In the 1980s, one of the best-studied and most often used “general-purpose” plasmid cloning vectors was pBR322. In general, plasmid cloning vectors are designated by a lowercase p, which stands for plasmid, and some abbreviation that may be descriptive or, as is the case with pBR322, anecdotal. The “BR” of pBR322 recognizes the work of the researchers F. Bolivar and R. Rodriguez, who created the plasmid, and 322 is a numerical designation that has relevance to these workers. Plasmid pBR322 contains 4,361 bp. As shown in Fig. 3.9, pBR322 carries two antibiotic resistance genes. One confers resistance to ampicillin (Ampr), and the other confers resistance to tetracycline (Tetr). This plasmid also has unique BamHI, HindIII, and SalI recognition sites within the Tetr gene; a unique PstI site in the Ampr gene; a unique EcoRI site that is not within any coding DNA.
Cloning vectors called cosmids can carry about 45 kb of cloned DNA and are maintained as plasmids in E. coli. Cosmids combine the properties of plasmids and bacteriophage vectors. For example, the commonly used cosmid pLFR-5 has two cos sites (cos ends) from bacteriophage flanking a ScaI restriction endonuclease site, a multiple cloning site with six unique recognition sites (HindIII, PstI, SalI, BamHI, SmaI, and EcoRI), an origin of DNA replication, and a Tetr gene. Pieces of DNA that are approximately 45 kb in length are purified by sucrose density gradient centrifugation from a partial BamHI digestion of the source DNA. The pLFR-5 DNA (~6 kb) is cleaved initially with ScaI and then with BamHI.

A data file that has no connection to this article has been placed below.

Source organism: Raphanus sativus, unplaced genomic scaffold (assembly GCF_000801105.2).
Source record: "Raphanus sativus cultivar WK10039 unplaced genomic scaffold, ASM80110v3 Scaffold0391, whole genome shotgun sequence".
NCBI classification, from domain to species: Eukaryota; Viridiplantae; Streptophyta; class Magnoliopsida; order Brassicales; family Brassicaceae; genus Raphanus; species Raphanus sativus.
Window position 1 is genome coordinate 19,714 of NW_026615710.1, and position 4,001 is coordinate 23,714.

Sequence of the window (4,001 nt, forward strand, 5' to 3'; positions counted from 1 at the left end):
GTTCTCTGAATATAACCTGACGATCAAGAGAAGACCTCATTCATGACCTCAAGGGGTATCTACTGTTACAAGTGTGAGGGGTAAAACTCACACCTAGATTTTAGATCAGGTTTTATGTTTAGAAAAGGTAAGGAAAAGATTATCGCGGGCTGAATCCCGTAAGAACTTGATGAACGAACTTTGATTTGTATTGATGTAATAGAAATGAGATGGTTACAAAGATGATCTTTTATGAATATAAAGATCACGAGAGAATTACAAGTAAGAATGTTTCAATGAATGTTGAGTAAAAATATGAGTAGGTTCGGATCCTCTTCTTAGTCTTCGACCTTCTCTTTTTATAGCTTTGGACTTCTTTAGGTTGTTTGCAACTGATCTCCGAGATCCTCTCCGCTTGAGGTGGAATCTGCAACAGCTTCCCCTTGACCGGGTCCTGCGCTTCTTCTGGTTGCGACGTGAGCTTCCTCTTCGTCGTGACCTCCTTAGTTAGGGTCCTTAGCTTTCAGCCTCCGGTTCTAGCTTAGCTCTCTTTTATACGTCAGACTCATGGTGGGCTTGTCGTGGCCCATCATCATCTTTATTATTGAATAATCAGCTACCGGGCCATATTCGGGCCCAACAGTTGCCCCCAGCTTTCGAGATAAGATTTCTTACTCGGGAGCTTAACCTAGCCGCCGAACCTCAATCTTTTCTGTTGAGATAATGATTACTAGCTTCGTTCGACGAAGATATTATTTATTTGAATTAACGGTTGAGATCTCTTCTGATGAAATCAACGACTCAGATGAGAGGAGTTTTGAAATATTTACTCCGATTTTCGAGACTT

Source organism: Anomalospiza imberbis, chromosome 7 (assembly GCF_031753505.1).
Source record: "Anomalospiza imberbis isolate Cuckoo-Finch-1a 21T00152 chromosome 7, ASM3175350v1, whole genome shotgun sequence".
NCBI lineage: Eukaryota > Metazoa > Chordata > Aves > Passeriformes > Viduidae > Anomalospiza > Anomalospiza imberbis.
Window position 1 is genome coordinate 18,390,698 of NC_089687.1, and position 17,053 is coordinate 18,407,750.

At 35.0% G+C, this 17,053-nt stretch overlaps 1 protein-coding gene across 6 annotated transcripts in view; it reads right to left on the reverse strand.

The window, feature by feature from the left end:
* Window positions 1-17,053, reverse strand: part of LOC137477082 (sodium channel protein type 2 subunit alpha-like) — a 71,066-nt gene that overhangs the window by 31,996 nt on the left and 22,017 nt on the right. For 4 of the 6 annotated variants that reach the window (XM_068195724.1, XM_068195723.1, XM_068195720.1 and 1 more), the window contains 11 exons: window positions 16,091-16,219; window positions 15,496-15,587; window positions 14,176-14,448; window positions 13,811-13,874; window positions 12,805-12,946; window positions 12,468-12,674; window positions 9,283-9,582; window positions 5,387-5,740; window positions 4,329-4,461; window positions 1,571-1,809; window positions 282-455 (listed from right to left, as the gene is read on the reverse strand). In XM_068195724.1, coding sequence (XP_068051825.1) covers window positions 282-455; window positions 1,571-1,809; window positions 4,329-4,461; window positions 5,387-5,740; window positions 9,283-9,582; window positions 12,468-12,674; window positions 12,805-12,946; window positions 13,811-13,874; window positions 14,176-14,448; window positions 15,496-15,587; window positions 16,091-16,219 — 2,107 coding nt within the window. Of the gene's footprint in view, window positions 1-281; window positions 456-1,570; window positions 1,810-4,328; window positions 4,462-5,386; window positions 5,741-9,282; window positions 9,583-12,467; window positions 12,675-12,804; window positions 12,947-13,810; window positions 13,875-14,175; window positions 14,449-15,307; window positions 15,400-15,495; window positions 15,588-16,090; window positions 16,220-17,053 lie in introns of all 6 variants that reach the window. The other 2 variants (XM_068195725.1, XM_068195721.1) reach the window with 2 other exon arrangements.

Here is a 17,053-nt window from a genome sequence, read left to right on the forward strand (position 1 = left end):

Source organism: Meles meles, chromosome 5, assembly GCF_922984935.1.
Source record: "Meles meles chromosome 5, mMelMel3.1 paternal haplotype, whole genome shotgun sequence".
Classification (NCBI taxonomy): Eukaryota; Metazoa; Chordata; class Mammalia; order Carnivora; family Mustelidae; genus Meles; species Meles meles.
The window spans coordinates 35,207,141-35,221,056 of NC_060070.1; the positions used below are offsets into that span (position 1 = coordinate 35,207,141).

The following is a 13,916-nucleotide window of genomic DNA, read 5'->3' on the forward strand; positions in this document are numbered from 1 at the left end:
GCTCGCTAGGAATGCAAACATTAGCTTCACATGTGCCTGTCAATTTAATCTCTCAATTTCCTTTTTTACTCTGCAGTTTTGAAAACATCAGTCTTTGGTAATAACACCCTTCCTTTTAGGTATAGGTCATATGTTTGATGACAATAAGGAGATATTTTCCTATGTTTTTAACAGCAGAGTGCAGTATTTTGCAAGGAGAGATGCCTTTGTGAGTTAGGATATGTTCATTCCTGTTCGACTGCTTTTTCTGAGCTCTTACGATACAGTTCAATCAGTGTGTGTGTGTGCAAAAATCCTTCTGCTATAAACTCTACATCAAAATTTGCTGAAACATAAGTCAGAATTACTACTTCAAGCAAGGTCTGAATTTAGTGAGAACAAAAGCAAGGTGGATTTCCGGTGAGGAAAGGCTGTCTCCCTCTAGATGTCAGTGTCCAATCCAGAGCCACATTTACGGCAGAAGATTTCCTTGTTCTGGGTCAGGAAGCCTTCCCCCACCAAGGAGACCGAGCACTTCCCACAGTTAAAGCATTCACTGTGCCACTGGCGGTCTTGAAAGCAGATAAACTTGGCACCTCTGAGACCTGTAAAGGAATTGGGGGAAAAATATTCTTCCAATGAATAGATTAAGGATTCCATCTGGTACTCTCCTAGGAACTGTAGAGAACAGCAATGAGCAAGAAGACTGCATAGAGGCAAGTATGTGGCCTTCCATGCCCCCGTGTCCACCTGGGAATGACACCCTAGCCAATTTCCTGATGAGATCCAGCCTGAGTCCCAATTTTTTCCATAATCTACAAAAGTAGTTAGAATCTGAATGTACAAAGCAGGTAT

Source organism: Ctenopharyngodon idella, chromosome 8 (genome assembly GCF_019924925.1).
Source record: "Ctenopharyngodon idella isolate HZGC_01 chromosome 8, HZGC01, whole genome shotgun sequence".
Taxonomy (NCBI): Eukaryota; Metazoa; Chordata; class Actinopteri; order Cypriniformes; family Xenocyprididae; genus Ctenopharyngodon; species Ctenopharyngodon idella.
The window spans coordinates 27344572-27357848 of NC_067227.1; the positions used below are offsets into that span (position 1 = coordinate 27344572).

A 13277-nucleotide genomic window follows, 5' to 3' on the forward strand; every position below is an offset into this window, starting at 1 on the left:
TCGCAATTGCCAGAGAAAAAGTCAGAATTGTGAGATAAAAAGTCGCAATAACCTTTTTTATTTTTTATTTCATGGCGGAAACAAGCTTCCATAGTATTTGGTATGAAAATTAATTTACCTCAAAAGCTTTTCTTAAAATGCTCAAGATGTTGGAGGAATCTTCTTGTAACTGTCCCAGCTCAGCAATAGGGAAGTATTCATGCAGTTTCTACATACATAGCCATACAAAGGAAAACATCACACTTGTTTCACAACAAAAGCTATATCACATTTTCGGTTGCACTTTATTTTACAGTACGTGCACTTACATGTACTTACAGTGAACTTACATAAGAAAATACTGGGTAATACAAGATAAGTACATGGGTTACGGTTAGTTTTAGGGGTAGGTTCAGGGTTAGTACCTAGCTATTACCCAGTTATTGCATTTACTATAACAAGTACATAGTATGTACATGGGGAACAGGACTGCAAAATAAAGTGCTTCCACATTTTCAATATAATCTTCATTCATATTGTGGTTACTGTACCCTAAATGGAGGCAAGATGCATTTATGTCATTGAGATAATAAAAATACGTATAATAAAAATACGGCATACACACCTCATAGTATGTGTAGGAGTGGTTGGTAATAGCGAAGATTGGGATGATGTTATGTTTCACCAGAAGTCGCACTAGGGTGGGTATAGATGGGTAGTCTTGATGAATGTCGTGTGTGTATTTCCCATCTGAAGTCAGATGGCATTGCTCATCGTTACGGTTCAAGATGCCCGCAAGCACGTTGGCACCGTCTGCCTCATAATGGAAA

The final two DNA samples are mixed and ligated. Some of the ligated products have an ~45-kb DNA piece inserted between the two fragments that are derived from the digestions of the pLFR-5 DNA. These molecules are about 50 kb long and have cos sequences that are about 50 kb apart.
Consequently, these DNA constructs are successfully packaged into bacteriophageheads in vitro. Reconstituted pLFR-5 without inserted DNA is not packaged. After the assembly of bacteriophage particles, the DNA is delivered by infection into E. coli. Once inside the host cell, the cos ends, which were cleaved during the in vitro packaging, base pair and enable the linear DNA to circularize. This circular form is stable, and the cloned DNA is maintained as a plasmid–insert DNA construct because the vector DNA contains a complete set of plasmid functions. Moreover, the Tetr gene allows colonies that carry the cosmid to grow in the presence of tetracycline. Nontransformed cells are sensitive to tetracycline and die.